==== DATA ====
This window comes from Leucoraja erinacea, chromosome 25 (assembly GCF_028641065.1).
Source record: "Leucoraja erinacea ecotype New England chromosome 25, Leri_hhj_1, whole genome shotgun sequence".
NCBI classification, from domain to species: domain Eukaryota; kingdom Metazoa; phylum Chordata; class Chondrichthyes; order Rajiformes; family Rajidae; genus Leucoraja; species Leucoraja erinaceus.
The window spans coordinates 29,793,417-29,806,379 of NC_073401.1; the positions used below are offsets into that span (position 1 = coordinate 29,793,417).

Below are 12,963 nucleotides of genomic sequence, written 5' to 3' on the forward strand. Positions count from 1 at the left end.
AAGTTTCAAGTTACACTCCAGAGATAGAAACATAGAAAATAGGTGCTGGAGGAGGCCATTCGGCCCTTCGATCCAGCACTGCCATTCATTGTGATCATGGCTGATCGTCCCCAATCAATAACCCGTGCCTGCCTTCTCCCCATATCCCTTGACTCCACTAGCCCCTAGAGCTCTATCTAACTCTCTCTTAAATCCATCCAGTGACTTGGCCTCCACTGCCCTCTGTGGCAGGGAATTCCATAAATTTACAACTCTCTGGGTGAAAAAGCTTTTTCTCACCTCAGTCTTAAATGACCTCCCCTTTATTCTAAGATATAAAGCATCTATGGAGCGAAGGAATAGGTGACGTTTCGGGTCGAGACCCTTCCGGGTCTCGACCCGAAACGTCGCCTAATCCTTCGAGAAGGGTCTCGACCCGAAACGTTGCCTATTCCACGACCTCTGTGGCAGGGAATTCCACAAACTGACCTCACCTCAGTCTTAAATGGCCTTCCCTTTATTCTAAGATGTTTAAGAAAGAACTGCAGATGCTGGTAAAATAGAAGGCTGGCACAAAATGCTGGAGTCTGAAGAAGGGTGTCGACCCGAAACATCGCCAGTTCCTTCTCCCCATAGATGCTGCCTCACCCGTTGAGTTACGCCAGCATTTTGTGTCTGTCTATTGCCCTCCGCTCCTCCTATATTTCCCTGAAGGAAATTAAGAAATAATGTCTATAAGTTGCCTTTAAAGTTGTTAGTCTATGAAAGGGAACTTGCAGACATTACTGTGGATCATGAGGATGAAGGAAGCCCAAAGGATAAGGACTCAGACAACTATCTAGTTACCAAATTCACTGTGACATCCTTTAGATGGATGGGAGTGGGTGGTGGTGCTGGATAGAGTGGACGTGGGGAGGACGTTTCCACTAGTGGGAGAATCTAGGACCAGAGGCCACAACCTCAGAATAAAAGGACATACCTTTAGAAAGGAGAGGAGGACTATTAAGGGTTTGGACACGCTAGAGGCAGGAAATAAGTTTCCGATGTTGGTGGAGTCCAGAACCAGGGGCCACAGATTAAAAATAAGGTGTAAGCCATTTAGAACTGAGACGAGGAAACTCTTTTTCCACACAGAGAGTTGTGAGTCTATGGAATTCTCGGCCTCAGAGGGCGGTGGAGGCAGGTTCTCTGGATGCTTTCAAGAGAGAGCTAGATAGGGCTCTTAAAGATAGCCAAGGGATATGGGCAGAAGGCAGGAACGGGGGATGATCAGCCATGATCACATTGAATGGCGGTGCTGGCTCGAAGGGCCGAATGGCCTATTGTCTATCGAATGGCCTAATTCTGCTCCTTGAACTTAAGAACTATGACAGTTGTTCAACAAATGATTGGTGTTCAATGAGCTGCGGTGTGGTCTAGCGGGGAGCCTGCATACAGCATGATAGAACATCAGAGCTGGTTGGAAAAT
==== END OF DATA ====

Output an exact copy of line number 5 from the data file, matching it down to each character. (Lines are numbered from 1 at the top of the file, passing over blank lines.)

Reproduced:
Below are 12,963 nucleotides of genomic sequence, written 5' to 3' on the forward strand. Positions count from 1 at the left end.